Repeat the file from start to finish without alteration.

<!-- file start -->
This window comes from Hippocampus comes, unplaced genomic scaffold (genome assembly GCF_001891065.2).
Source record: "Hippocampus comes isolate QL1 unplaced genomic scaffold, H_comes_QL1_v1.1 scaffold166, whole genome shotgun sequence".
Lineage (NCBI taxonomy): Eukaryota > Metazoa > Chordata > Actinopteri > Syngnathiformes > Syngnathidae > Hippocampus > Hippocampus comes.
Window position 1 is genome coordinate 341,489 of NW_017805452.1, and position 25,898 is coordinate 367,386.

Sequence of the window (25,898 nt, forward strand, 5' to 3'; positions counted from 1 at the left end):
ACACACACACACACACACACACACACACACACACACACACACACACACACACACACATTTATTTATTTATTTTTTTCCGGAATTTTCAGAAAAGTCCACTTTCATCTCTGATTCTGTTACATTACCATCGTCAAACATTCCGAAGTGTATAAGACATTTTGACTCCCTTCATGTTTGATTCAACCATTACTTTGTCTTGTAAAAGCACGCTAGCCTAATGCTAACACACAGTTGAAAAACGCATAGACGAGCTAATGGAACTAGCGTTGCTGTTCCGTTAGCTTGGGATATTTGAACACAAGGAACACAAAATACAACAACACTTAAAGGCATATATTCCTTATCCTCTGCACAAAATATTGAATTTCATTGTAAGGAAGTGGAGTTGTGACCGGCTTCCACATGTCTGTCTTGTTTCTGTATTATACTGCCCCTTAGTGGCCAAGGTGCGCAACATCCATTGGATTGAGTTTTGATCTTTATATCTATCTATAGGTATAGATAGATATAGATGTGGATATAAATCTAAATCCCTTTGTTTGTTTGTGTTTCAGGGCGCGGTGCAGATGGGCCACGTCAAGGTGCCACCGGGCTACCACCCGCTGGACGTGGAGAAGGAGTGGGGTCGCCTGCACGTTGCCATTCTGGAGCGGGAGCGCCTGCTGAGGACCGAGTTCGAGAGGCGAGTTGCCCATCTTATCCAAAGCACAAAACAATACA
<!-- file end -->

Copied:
This window comes from Hippocampus comes, unplaced genomic scaffold (genome assembly GCF_001891065.2).
Source record: "Hippocampus comes isolate QL1 unplaced genomic scaffold, H_comes_QL1_v1.1 scaffold166, whole genome shotgun sequence".
Lineage (NCBI taxonomy): Eukaryota > Metazoa > Chordata > Actinopteri > Syngnathiformes > Syngnathidae > Hippocampus > Hippocampus comes.
Window position 1 is genome coordinate 341,489 of NW_017805452.1, and position 25,898 is coordinate 367,386.

Sequence of the window (25,898 nt, forward strand, 5' to 3'; positions counted from 1 at the left end):
ACACACACACACACACACACACACACACACACACACACACACACACACACACACACATTTATTTATTTATTTTTTTCCGGAATTTTCAGAAAAGTCCACTTTCATCTCTGATTCTGTTACATTACCATCGTCAAACATTCCGAAGTGTATAAGACATTTTGACTCCCTTCATGTTTGATTCAACCATTACTTTGTCTTGTAAAAGCACGCTAGCCTAATGCTAACACACAGTTGAAAAACGCATAGACGAGCTAATGGAACTAGCGTTGCTGTTCCGTTAGCTTGGGATATTTGAACACAAGGAACACAAAATACAACAACACTTAAAGGCATATATTCCTTATCCTCTGCACAAAATATTGAATTTCATTGTAAGGAAGTGGAGTTGTGACCGGCTTCCACATGTCTGTCTTGTTTCTGTATTATACTGCCCCTTAGTGGCCAAGGTGCGCAACATCCATTGGATTGAGTTTTGATCTTTATATCTATCTATAGGTATAGATAGATATAGATGTGGATATAAATCTAAATCCCTTTGTTTGTTTGTGTTTCAGGGCGCGGTGCAGATGGGCCACGTCAAGGTGCCACCGGGCTACCACCCGCTGGACGTGGAGAAGGAGTGGGGTCGCCTGCACGTTGCCATTCTGGAGCGGGAGCGCCTGCTGAGGACCGAGTTCGAGAGGCGAGTTGCCCATCTTATCCAAAGCACAAAACAATACA